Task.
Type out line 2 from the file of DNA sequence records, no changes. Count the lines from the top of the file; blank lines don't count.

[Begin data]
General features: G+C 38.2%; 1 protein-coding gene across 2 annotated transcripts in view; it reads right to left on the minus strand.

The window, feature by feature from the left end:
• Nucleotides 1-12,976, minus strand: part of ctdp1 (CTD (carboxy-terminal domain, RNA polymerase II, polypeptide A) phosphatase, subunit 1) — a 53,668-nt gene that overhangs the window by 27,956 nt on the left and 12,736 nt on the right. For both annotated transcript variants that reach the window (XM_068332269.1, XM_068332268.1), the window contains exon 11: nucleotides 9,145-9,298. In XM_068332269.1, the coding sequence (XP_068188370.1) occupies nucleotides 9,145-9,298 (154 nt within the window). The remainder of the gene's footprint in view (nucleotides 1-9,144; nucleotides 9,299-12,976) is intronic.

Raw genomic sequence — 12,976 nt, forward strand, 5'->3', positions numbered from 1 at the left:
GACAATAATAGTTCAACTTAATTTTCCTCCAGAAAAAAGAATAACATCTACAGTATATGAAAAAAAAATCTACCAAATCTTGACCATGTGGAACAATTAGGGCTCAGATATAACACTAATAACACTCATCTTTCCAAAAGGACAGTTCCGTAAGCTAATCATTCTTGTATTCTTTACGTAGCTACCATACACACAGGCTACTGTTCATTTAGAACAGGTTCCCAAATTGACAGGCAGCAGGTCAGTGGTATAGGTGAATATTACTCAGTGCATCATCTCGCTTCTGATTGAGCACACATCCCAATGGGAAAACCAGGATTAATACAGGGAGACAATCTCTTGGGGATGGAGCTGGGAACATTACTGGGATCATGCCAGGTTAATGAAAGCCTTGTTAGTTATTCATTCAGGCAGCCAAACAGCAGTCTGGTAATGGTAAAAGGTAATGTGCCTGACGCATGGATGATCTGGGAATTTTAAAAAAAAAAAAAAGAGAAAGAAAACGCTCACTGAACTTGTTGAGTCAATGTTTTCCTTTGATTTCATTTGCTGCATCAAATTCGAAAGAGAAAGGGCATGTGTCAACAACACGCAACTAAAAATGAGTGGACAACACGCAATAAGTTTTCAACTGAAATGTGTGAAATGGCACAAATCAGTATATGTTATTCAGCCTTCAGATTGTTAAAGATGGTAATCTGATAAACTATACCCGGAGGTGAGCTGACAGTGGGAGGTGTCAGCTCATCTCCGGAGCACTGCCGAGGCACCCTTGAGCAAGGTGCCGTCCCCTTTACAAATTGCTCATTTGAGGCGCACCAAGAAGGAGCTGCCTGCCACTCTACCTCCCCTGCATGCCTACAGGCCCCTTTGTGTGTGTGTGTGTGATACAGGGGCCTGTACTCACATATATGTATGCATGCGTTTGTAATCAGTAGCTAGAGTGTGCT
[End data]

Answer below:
The window, feature by feature from the left end: